with Alexandra Ellerbeck

New scientific findings — not outside pressure from experts and the media — drove the Centers for Disease Control and Prevention to release fresh guidance that fully vaccinated Americans can mostly stop mask-wearing and social distancing, the agency's director Rochelle Walensky insisted yesterday.

Yet when the CDC released much stricter guidance just two weeks ago — to a chorus of complaints — there was already solid evidence that vaccinated people almost never transmit the virus to others.

The new CDC guidance says vaccinated people can now mostly return to normal life.

Those who are fully vaccinated can go without masks or physical distancing in most cases, even when they are indoors or in large groups, federal officials said Thursday, paving the way for a full reopening of society.

“The change represents a huge shift symbolically and practically for pandemic-weary Americans, millions of whom have lived with the restrictions for more than a year,” The Post's Yasmeen Abutaleb and Laurie McGinley write. “A growing number have complained they cannot do more even after being fully vaccinated and criticized the Centers for Disease Control and Prevention of being overly cautious.”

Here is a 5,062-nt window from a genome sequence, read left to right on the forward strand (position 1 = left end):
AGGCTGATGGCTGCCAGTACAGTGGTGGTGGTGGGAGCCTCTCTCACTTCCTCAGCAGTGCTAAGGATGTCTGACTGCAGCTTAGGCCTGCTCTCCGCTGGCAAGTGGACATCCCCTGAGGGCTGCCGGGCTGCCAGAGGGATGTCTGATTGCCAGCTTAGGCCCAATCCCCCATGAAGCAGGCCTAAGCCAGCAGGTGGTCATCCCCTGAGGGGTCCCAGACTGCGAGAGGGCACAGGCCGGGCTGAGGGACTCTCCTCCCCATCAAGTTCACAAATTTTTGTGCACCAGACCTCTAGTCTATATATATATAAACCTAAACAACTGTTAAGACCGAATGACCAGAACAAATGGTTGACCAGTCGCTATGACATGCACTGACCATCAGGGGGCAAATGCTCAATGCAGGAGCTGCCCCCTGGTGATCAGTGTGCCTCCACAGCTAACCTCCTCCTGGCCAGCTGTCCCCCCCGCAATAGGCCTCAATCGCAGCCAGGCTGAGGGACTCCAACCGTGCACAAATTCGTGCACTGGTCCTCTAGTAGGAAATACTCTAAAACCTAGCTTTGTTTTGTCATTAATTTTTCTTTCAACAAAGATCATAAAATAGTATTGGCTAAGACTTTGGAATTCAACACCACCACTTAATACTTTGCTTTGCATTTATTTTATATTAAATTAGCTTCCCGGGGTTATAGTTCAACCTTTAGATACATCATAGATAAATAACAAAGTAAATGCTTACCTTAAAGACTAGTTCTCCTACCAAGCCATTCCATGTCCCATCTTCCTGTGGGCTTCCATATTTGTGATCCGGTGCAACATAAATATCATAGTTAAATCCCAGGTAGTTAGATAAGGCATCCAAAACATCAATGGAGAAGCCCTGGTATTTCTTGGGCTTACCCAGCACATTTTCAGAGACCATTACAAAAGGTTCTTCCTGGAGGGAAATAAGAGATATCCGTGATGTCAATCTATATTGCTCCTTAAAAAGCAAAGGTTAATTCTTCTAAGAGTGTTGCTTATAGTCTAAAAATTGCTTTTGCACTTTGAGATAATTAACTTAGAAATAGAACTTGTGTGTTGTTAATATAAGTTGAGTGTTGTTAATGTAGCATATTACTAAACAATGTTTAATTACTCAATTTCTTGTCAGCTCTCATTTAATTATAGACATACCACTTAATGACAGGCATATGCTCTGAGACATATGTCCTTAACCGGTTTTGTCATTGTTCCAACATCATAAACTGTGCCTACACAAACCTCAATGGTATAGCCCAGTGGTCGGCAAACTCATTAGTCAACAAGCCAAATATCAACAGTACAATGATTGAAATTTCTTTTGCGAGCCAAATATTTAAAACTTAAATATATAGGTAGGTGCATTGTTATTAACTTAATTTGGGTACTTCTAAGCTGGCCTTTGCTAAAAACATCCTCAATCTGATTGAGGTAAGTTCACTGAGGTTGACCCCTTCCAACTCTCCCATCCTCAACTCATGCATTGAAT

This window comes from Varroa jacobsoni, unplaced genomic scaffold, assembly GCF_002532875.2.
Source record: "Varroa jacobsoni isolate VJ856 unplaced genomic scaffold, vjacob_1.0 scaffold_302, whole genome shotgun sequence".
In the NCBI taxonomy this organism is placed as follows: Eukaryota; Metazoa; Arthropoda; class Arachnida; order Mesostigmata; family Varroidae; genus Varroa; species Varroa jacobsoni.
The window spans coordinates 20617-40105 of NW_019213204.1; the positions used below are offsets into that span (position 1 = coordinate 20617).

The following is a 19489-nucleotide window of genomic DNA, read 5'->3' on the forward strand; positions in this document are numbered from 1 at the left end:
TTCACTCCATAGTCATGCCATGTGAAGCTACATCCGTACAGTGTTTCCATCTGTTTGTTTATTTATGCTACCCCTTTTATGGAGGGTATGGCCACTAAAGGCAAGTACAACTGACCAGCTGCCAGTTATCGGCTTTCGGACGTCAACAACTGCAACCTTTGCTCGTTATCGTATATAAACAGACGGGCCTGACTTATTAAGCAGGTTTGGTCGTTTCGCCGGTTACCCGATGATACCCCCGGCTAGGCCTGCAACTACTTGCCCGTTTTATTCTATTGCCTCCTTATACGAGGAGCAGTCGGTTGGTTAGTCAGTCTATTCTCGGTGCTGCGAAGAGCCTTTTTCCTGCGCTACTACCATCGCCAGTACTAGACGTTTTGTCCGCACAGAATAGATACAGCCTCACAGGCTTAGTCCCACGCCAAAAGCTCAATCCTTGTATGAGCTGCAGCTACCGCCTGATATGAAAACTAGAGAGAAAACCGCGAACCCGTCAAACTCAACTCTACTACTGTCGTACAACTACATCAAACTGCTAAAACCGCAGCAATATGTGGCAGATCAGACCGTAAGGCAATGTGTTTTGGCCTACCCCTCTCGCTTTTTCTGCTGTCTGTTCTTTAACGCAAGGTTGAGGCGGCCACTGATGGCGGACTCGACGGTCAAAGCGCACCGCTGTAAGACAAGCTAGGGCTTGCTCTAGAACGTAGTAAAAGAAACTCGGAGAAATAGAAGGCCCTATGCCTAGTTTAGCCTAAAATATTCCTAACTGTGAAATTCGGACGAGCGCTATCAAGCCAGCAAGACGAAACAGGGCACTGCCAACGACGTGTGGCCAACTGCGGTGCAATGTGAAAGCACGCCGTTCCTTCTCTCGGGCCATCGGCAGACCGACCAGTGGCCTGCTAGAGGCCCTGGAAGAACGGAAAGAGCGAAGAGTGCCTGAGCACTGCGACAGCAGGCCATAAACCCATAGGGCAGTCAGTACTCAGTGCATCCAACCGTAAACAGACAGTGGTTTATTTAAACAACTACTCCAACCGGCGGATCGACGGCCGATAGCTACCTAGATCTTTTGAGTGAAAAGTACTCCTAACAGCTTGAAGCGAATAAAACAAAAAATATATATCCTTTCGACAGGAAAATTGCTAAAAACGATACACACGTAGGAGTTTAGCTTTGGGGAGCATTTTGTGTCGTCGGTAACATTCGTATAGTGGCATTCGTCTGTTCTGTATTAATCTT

Niels Lesniewski, chief correspondent for CQ Roll Call:

“We have all longed for this moment when we can get back to some sense of normalcy,” Walensky said at a briefing. 

“Based on the continuing downward trajectory of cases, the scientific data on the performance of our vaccines and our understanding of how the virus spreads, that moment has come for those who are fully vaccinated,” she added.

Ashish Jha, dean of the Brown University School of Public Health:

The announcement elicited cheers from lawmakers as they demasked. Alex Bolton, staff writer for the Hill:

Nicholas Fandos, congressional correspondent for the New York Times:

President Biden strolled out of the White House with a triumphant demeanor – and no mask.

He declared the country on the precipice of defeating the pandemic, Matt Viser and Annie Linskey write.

"I’ve said many times: As tough as this pandemic has been, we will get through it,” Biden said, appearing alongside a maskless Vice President Harris in the Rose Garden. “We will rebuild our economy, reclaim our lives and get back to normal. We’ll laugh again. We’ll know joy again. We’ll smile again — and now, see one another’s smile.”

Data on vaccine performance has been around for a while.

Multiple studies found that fully vaccinated people carry only a minuscule risk of becoming infected with the coronavirus and passing it along to others. Here are a few: